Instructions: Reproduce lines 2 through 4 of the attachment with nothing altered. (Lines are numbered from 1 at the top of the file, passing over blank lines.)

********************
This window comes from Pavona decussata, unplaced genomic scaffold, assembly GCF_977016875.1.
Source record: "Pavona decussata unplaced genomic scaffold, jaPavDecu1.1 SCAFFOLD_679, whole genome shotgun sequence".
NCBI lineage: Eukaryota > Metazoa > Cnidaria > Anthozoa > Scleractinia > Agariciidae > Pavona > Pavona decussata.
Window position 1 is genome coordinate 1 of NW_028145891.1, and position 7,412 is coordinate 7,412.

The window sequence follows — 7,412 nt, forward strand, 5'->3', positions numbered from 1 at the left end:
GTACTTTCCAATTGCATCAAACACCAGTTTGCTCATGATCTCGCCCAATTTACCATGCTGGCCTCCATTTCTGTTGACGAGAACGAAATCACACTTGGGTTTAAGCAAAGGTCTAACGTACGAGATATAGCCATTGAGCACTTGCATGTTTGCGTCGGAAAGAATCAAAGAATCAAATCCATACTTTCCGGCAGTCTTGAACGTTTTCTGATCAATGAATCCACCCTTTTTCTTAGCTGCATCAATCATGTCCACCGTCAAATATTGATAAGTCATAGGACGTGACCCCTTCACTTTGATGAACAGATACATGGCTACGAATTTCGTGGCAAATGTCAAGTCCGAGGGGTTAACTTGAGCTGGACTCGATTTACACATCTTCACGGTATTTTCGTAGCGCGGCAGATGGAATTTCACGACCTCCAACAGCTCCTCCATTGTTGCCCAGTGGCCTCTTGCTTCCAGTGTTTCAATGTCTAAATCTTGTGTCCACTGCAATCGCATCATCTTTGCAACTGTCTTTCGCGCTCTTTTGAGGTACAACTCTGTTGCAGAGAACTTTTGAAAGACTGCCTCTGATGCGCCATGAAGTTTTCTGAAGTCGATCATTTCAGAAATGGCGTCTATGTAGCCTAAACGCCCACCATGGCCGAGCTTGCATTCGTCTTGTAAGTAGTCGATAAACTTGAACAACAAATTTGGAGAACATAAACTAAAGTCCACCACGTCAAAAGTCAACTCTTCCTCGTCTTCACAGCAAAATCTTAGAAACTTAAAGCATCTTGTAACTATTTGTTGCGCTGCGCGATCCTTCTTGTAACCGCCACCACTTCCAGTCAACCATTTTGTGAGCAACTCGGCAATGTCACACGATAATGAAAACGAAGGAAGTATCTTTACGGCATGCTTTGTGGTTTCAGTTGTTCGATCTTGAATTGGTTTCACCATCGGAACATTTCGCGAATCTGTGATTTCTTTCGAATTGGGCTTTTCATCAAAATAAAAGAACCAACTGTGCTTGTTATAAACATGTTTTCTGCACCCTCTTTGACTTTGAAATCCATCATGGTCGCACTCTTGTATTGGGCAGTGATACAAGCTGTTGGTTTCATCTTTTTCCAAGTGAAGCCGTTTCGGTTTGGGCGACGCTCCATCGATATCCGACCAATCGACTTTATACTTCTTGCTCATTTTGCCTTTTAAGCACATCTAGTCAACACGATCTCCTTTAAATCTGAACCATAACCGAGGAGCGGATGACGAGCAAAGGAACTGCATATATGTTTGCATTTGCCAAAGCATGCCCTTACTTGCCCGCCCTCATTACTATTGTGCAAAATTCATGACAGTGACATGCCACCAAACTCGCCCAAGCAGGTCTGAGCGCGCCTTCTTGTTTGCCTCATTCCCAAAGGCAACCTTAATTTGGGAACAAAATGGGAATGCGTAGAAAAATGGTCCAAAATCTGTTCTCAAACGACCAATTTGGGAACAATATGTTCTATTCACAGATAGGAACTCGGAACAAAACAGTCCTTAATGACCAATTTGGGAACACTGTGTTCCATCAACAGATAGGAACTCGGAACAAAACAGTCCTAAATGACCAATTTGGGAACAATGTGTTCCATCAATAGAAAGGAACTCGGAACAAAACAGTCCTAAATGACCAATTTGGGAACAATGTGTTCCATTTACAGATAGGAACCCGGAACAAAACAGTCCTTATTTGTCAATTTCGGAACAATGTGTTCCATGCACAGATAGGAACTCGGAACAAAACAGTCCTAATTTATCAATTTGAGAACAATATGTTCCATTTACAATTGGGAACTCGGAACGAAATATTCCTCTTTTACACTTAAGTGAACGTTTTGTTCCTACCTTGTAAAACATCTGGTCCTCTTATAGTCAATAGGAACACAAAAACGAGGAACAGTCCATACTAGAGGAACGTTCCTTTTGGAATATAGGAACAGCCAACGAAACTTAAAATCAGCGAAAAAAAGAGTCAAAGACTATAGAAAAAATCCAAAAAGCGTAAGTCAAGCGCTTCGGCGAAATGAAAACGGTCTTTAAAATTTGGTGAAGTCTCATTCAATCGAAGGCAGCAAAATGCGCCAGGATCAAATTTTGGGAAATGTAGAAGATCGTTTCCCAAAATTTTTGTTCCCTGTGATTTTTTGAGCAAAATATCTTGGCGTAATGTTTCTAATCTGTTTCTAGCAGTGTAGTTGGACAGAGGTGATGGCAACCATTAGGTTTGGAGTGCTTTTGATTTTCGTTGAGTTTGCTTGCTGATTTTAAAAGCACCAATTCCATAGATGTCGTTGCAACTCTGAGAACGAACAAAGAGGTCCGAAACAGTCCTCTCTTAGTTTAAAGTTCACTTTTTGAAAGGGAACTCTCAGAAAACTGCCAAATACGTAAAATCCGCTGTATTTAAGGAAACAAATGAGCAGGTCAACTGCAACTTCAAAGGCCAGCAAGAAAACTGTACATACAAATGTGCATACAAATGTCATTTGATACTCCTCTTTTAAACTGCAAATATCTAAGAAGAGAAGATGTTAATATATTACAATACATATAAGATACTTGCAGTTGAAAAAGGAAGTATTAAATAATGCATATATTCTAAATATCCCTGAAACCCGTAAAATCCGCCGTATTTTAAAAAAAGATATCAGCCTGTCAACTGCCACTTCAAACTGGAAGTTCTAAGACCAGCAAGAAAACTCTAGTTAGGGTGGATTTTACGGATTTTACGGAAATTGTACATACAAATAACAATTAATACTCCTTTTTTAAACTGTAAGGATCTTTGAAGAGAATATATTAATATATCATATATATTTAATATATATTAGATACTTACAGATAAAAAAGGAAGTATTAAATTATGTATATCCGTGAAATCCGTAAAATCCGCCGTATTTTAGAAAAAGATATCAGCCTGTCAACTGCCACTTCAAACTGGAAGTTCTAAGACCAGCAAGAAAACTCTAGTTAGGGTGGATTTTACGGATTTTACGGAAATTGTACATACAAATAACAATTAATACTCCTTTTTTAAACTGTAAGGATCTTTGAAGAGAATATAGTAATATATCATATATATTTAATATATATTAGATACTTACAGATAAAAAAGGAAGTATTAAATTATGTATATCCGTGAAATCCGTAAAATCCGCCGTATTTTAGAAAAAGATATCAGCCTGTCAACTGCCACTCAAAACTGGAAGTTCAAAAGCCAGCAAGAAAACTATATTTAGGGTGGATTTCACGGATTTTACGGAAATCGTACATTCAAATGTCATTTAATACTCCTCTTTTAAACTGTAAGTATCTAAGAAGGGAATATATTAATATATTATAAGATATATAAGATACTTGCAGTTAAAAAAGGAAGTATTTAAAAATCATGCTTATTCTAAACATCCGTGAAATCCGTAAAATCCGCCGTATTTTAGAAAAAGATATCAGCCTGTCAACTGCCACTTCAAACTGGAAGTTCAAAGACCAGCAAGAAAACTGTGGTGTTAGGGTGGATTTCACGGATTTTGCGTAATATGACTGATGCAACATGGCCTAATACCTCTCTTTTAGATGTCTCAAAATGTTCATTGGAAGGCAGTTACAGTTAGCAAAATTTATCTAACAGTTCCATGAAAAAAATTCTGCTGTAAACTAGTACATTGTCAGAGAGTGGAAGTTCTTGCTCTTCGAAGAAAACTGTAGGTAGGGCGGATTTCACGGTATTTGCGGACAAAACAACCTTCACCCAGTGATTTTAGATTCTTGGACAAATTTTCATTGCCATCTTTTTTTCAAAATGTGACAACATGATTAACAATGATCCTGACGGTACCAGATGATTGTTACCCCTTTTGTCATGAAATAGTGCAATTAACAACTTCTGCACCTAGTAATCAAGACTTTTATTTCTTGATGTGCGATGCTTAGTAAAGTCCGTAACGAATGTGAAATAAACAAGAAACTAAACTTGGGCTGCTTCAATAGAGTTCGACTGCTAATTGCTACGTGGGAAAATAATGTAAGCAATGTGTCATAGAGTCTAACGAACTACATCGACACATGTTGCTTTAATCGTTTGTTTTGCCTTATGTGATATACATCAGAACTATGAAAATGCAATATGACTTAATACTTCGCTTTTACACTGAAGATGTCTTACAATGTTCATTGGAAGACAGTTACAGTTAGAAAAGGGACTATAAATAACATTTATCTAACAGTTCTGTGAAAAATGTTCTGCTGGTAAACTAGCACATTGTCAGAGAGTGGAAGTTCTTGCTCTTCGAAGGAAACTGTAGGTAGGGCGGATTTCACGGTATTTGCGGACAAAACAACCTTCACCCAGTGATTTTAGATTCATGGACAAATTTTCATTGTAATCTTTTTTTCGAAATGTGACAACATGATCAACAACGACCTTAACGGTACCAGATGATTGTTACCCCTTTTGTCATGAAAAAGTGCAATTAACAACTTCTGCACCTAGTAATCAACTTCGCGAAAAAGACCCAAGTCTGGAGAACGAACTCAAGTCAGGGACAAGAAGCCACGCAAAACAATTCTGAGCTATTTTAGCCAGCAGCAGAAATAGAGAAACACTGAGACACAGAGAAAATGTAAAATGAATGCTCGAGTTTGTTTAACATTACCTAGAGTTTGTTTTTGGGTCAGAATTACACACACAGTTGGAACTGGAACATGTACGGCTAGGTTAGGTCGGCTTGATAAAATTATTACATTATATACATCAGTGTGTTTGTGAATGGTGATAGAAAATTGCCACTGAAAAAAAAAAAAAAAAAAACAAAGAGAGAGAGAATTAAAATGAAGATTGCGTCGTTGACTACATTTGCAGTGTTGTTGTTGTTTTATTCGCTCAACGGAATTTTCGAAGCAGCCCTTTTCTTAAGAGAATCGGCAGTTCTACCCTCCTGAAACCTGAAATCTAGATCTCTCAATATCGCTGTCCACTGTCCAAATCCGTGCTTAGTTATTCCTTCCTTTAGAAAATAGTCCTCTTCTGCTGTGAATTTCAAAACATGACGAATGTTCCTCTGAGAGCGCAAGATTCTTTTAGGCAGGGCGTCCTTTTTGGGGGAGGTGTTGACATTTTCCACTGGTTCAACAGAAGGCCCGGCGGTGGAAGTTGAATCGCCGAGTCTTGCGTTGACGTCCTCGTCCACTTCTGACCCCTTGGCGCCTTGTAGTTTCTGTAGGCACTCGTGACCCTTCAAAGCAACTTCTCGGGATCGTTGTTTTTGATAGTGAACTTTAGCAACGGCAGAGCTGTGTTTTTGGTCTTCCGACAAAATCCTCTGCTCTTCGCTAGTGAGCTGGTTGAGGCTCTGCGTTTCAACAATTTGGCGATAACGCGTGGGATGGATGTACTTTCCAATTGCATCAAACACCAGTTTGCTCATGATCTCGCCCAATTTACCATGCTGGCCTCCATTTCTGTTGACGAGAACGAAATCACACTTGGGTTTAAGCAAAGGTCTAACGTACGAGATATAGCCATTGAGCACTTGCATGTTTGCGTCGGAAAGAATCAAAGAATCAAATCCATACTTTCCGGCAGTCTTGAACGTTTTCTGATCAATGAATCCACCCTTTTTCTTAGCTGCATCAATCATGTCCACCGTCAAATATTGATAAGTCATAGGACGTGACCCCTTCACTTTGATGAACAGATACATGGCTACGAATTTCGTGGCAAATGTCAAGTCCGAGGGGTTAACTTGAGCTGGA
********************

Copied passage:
Source record: "Pavona decussata unplaced genomic scaffold, jaPavDecu1.1 SCAFFOLD_679, whole genome shotgun sequence".
NCBI lineage: Eukaryota > Metazoa > Cnidaria > Anthozoa > Scleractinia > Agariciidae > Pavona > Pavona decussata.
Window position 1 is genome coordinate 1 of NW_028145891.1, and position 7,412 is coordinate 7,412.